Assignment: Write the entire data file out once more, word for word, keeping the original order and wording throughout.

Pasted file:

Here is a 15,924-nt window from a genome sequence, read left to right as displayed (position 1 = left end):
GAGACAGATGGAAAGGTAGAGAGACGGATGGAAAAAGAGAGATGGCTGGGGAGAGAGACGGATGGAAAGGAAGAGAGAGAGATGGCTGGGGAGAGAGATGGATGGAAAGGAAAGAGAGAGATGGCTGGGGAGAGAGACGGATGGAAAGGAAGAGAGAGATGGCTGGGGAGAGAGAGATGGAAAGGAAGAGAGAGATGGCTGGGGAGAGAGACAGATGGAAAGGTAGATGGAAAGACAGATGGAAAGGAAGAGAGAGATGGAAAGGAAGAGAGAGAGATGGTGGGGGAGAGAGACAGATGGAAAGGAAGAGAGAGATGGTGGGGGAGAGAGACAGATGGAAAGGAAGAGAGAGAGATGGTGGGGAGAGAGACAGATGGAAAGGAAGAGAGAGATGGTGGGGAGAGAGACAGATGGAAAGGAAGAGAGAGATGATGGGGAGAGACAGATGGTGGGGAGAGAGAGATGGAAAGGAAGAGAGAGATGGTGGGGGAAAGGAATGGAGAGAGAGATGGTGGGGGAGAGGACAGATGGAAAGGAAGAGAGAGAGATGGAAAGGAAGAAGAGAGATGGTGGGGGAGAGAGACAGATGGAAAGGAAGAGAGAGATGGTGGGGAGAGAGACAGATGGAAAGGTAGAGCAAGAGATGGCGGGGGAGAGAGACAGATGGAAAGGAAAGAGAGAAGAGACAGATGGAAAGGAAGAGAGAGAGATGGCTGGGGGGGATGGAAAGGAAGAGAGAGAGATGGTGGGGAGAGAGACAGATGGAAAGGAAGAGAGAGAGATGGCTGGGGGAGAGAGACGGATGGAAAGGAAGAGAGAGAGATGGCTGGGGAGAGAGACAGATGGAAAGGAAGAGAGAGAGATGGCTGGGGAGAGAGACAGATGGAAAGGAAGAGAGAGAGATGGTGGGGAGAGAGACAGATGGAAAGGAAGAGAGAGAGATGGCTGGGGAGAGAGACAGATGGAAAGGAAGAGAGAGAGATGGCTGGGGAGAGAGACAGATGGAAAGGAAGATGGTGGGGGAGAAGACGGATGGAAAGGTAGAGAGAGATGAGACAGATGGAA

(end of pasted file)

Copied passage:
Here is a 15,924-nt window from a genome sequence, read left to right as displayed (position 1 = left end):
GAGACAGATGGAAAGGTAGAGAGACGGATGGAAAAAGAGAGATGGCTGGGGAGAGAGACGGATGGAAAGGAAGAGAGAGAGATGGCTGGGGAGAGAGATGGATGGAAAGGAAAGAGAGAGATGGCTGGGGAGAGAGACGGATGGAAAGGAAGAGAGAGATGGCTGGGGAGAGAGAGATGGAAAGGAAGAGAGAGATGGCTGGGGAGAGAGACAGATGGAAAGGTAGATGGAAAGACAGATGGAAAGGAAGAGAGAGATGGAAAGGAAGAGAGAGAGATGGTGGGGGAGAGAGACAGATGGAAAGGAAGAGAGAGATGGTGGGGGAGAGAGACAGATGGAAAGGAAGAGAGAGAGATGGTGGGGAGAGAGACAGATGGAAAGGAAGAGAGAGATGGTGGGGAGAGAGACAGATGGAAAGGAAGAGAGAGATGATGGGGAGAGACAGATGGTGGGGAGAGAGAGATGGAAAGGAAGAGAGAGATGGTGGGGGAAAGGAATGGAGAGAGAGATGGTGGGGGAGAGGACAGATGGAAAGGAAGAGAGAGAGATGGAAAGGAAGAAGAGAGATGGTGGGGGAGAGAGACAGATGGAAAGGAAGAGAGAGATGGTGGGGAGAGAGACAGATGGAAAGGTAGAGCAAGAGATGGCGGGGGAGAGAGACAGATGGAAAGGAAAGAGAGAAGAGACAGATGGAAAGGAAGAGAGAGAGATGGCTGGGGGGGATGGAAAGGAAGAGAGAGAGATGGTGGGGAGAGAGACAGATGGAAAGGAAGAGAGAGAGATGGCTGGGGGAGAGAGACGGATGGAAAGGAAGAGAGAGAGATGGCTGGGGAGAGAGACAGATGGAAAGGAAGAGAGAGAGATGGCTGGGGAGAGAGACAGATGGAAAGGAAGAGAGAGAGATGGTGGGGAGAGAGACAGATGGAAAGGAAGAGAGAGAGATGGCTGGGGAGAGAGACAGATGGAAAGGAAGAGAGAGAGATGGCTGGGGAGAGAGACAGATGGAAAGGAAGATGGTGGGGGAGAAGACGGATGGAAAGGTAGAGAGAGATGAGACAGATGGAA